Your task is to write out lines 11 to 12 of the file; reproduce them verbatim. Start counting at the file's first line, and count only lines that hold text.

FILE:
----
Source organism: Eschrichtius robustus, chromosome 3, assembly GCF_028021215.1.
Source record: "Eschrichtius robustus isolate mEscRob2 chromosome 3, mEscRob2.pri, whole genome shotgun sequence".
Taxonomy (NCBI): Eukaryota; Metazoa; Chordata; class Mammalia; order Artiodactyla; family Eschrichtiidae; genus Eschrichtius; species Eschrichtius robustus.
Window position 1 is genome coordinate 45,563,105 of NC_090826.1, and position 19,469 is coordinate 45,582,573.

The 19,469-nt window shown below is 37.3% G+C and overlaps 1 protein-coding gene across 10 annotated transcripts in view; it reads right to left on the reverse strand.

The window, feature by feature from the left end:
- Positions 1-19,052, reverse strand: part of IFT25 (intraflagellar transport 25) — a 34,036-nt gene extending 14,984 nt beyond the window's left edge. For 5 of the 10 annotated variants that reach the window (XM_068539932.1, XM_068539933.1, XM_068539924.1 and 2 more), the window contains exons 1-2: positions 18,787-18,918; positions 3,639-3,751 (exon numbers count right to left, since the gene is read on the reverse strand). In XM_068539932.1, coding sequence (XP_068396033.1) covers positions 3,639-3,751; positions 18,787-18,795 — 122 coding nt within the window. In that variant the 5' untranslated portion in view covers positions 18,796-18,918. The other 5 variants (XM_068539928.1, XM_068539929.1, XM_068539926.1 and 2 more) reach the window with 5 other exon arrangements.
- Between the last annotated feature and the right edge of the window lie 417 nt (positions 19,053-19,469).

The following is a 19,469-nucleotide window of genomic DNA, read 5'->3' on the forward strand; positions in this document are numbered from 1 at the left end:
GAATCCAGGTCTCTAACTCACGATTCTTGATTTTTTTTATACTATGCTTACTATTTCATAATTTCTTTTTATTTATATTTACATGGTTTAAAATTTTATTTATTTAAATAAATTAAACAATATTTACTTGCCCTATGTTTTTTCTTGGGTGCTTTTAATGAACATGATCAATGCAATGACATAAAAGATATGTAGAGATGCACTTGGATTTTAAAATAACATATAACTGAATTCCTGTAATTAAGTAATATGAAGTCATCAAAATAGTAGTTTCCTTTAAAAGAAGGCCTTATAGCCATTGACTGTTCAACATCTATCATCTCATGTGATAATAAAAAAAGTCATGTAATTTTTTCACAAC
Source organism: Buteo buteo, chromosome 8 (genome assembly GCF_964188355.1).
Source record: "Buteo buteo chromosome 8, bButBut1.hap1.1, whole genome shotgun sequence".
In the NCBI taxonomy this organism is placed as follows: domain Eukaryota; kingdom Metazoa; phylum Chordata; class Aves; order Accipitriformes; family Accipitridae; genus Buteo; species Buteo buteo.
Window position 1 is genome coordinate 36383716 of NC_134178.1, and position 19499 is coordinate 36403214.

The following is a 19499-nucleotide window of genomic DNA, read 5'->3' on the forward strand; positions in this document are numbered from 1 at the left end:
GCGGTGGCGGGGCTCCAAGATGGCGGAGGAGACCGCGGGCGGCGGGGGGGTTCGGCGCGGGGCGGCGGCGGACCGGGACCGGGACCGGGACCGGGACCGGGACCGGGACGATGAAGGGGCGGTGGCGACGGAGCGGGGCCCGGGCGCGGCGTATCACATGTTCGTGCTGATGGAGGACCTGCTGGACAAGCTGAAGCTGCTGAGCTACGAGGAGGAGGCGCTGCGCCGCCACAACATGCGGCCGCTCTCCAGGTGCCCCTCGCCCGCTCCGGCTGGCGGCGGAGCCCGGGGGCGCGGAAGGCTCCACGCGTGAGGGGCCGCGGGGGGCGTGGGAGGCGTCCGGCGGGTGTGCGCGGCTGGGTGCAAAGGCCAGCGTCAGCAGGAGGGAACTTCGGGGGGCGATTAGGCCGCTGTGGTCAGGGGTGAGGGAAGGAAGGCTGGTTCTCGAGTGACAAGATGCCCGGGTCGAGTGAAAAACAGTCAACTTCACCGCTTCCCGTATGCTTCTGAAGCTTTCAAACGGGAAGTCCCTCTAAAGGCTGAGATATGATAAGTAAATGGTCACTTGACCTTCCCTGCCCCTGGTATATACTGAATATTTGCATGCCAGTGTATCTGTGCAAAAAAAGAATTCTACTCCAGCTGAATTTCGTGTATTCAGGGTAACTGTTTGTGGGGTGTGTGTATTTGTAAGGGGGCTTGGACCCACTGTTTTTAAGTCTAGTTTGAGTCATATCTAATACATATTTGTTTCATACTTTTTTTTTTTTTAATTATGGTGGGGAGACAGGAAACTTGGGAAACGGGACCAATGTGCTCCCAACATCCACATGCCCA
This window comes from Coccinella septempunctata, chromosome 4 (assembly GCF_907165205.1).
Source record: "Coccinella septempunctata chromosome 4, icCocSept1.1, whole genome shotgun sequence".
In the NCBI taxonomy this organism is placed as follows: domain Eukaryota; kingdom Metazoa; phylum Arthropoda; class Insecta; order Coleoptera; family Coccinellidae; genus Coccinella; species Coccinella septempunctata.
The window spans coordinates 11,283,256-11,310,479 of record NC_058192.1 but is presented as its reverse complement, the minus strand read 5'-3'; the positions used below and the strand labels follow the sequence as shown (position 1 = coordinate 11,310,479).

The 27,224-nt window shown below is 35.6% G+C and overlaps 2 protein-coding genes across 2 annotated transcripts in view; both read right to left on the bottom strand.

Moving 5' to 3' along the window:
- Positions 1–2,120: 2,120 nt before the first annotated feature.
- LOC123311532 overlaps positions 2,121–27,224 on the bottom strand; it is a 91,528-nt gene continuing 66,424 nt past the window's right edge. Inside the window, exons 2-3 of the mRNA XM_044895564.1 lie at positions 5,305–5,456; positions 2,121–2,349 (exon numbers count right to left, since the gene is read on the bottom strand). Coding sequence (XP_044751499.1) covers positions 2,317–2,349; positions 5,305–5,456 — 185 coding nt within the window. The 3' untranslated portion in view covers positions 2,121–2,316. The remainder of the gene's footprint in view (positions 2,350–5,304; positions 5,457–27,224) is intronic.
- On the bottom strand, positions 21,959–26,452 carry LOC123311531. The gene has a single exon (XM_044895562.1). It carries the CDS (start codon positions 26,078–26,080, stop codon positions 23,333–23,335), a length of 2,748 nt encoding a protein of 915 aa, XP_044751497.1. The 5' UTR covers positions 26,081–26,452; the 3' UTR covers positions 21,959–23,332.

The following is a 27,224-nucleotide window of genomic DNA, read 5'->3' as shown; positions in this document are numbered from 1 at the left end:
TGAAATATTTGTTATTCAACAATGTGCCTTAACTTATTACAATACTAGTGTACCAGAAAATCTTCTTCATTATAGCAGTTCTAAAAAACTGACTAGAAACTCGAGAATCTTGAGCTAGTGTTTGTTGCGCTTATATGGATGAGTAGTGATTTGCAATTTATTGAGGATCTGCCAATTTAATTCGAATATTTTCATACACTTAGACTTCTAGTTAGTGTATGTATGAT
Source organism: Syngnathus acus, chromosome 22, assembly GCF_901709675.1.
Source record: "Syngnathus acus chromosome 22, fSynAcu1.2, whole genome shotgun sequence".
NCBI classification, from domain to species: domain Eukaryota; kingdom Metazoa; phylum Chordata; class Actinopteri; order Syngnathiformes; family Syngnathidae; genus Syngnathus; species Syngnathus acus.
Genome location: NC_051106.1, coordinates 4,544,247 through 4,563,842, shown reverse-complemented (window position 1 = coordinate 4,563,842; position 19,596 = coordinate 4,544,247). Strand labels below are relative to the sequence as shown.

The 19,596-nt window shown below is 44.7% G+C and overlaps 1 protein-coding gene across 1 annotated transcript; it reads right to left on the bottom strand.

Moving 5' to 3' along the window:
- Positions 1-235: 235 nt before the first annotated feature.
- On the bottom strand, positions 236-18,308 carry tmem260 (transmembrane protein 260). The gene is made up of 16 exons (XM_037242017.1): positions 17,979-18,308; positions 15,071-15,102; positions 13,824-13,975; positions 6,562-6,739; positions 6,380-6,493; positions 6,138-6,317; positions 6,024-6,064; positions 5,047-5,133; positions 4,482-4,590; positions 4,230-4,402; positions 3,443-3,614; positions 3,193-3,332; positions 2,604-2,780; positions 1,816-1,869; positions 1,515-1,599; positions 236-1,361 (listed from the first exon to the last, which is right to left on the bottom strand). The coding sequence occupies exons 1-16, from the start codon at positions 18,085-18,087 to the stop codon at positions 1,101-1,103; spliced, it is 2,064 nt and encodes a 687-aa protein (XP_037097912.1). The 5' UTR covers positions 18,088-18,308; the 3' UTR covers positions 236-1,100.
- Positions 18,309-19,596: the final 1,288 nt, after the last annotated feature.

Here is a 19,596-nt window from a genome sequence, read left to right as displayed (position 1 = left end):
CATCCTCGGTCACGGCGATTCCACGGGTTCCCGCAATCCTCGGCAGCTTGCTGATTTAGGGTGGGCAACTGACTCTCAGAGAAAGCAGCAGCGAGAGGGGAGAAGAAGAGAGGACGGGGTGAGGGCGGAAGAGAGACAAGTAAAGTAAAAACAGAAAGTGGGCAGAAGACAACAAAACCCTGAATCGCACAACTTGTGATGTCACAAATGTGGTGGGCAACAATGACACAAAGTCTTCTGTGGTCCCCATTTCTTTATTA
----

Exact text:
Source organism: Buteo buteo, chromosome 8 (genome assembly GCF_964188355.1).
Source record: "Buteo buteo chromosome 8, bButBut1.hap1.1, whole genome shotgun sequence".